Britain has just had the warmest April since records began several hundred years ago (so possibly for some time before that). Following an exceptionally warm (and dry) winter. I don't think there's much doubt that SOMETHING is happening - it's just the cause and implications that people seem to struggle with. It may well be an extension of pre-existing natural cycles, perhaps related to sun activity, perhaps not. I don't see that the cause matters - what DOES matter is that rainfall patterns also seem to be changing, meaning that areas previously arable may become semi-desert and unable to produce food, while other areas that experience greater rainfall won't be able to produce food because we won't have exploited the new rain. Unless we accept what's happening and do something about it, not trying to stop it (futile) but working out how to deal with it, we are headed for a catastrophe.

As a separate question we have POSSIBLY rising sea levels that MAY render vast areas of coastal lands (and many river valleys) uninhabitable. Not too good for Louisiana or eastern Britain and NW Europe, but catastrophic for Bangladesh, the Maldives and many other places. Including AC. Sea levels in at least some areas ARE rising - the Thames barrier east of London which protects the capital from surges up the estuary is already becoming marginal, and there are plans for a second much more extensive one further out which is itself expected to have a limited life. And there is official policy not to protect large areas of eastern England from the inundation which is now accepted as inevitable.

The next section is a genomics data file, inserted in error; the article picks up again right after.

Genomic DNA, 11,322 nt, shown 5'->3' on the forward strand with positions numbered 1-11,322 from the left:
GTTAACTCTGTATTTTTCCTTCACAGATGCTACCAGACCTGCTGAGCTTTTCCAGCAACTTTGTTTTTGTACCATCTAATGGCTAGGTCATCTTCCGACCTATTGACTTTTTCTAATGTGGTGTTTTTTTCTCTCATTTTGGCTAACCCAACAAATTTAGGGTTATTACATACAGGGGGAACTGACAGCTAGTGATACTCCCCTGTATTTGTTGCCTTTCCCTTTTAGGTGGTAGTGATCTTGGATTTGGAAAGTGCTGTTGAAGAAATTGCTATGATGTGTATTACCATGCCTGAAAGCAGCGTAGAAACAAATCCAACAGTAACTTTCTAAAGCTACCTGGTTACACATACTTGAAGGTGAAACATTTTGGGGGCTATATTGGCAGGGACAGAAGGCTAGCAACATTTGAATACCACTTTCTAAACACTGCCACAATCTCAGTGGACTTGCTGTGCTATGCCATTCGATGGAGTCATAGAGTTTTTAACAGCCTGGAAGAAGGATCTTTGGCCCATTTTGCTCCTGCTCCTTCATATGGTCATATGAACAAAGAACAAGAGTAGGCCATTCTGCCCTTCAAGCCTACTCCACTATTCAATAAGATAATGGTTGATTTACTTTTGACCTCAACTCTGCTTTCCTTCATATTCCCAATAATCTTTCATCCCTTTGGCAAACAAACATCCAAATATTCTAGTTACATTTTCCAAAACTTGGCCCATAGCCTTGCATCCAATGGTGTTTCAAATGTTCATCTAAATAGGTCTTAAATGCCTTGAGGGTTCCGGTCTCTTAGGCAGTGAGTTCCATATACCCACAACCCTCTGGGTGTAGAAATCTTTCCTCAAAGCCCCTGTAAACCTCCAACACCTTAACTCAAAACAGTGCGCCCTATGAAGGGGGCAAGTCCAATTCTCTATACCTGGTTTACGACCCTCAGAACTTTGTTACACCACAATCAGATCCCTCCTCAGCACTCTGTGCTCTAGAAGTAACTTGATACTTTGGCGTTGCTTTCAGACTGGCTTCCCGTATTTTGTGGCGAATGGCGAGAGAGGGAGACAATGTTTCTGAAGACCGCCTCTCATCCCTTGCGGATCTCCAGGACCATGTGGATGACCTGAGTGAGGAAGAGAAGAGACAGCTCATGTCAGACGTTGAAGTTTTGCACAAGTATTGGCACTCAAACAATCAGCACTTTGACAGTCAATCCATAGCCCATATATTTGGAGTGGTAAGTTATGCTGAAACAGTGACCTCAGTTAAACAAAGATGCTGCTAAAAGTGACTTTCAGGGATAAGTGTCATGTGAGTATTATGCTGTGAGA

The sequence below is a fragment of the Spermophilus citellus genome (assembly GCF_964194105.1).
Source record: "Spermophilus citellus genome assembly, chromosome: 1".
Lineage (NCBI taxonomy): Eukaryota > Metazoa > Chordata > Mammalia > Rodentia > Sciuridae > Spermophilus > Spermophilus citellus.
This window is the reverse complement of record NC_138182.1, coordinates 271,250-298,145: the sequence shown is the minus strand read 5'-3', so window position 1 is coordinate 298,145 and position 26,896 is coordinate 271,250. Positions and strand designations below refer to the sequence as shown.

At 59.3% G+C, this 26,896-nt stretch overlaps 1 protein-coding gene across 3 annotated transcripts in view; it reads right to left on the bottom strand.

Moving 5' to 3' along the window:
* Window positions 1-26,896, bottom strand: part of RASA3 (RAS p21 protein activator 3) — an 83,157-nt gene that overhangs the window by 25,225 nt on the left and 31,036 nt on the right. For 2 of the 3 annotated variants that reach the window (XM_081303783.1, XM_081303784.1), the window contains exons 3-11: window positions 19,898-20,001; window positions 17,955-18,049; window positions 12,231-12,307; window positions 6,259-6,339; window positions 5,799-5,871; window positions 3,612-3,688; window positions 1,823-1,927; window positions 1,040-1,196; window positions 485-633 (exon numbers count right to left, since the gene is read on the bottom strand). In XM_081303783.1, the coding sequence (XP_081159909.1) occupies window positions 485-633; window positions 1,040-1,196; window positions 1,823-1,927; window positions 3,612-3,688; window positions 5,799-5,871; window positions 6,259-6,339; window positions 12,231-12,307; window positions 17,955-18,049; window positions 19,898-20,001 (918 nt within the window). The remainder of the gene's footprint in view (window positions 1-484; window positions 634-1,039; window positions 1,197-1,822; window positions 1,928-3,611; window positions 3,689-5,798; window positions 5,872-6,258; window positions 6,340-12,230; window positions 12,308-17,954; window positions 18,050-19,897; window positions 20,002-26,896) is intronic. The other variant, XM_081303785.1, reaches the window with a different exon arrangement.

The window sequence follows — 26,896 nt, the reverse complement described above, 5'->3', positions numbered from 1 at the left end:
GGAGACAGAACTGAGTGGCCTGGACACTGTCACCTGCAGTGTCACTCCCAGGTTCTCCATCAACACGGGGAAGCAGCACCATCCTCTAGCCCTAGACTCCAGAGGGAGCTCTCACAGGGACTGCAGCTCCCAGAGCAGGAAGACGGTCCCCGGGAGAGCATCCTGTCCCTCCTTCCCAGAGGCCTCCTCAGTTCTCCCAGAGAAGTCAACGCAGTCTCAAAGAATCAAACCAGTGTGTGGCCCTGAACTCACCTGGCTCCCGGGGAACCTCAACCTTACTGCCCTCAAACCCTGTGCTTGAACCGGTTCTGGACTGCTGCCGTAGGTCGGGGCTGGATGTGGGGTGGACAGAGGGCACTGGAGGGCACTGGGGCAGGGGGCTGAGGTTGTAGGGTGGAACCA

We don't know the cause or the timescale, nor necessarily all the effects. So we don't know if we are looking at changes over several generations or something much more rapid. But pretending nothing is happening is absurd. It seems likely that people already born will see dramatic changes in their lifetimes.